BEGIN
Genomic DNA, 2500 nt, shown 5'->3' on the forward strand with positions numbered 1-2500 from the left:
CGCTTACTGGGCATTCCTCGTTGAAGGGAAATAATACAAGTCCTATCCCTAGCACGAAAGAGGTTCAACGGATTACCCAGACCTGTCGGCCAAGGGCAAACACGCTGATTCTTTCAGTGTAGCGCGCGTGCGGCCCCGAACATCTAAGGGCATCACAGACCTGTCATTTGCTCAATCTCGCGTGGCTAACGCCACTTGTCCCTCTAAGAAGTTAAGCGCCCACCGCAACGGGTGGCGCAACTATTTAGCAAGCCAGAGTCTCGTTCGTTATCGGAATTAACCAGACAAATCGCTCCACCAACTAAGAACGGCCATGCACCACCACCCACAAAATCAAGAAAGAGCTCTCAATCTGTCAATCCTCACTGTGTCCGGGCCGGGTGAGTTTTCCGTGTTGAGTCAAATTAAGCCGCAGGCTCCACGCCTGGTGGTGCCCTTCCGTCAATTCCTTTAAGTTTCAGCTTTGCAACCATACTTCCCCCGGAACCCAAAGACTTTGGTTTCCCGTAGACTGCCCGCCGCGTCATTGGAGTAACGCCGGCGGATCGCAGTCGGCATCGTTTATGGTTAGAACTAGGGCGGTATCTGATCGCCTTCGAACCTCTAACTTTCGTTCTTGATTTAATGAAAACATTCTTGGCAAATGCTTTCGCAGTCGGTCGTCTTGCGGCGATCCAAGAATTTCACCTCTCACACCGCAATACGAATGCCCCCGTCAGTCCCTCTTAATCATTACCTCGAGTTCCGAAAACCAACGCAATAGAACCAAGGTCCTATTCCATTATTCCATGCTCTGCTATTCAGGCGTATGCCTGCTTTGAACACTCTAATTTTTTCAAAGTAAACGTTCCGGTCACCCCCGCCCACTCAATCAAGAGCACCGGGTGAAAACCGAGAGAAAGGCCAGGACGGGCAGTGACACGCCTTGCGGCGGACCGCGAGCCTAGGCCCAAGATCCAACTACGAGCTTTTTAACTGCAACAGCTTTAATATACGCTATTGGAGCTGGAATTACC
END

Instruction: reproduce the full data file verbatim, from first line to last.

Genomic DNA, 2500 nt, shown 5'->3' on the forward strand with positions numbered 1-2500 from the left:
CGCTTACTGGGCATTCCTCGTTGAAGGGAAATAATACAAGTCCTATCCCTAGCACGAAAGAGGTTCAACGGATTACCCAGACCTGTCGGCCAAGGGCAAACACGCTGATTCTTTCAGTGTAGCGCGCGTGCGGCCCCGAACATCTAAGGGCATCACAGACCTGTCATTTGCTCAATCTCGCGTGGCTAACGCCACTTGTCCCTCTAAGAAGTTAAGCGCCCACCGCAACGGGTGGCGCAACTATTTAGCAAGCCAGAGTCTCGTTCGTTATCGGAATTAACCAGACAAATCGCTCCACCAACTAAGAACGGCCATGCACCACCACCCACAAAATCAAGAAAGAGCTCTCAATCTGTCAATCCTCACTGTGTCCGGGCCGGGTGAGTTTTCCGTGTTGAGTCAAATTAAGCCGCAGGCTCCACGCCTGGTGGTGCCCTTCCGTCAATTCCTTTAAGTTTCAGCTTTGCAACCATACTTCCCCCGGAACCCAAAGACTTTGGTTTCCCGTAGACTGCCCGCCGCGTCATTGGAGTAACGCCGGCGGATCGCAGTCGGCATCGTTTATGGTTAGAACTAGGGCGGTATCTGATCGCCTTCGAACCTCTAACTTTCGTTCTTGATTTAATGAAAACATTCTTGGCAAATGCTTTCGCAGTCGGTCGTCTTGCGGCGATCCAAGAATTTCACCTCTCACACCGCAATACGAATGCCCCCGTCAGTCCCTCTTAATCATTACCTCGAGTTCCGAAAACCAACGCAATAGAACCAAGGTCCTATTCCATTATTCCATGCTCTGCTATTCAGGCGTATGCCTGCTTTGAACACTCTAATTTTTTCAAAGTAAACGTTCCGGTCACCCCCGCCCACTCAATCAAGAGCACCGGGTGAAAACCGAGAGAAAGGCCAGGACGGGCAGTGACACGCCTTGCGGCGGACCGCGAGCCTAGGCCCAAGATCCAACTACGAGCTTTTTAACTGCAACAGCTTTAATATACGCTATTGGAGCTGGAATTACC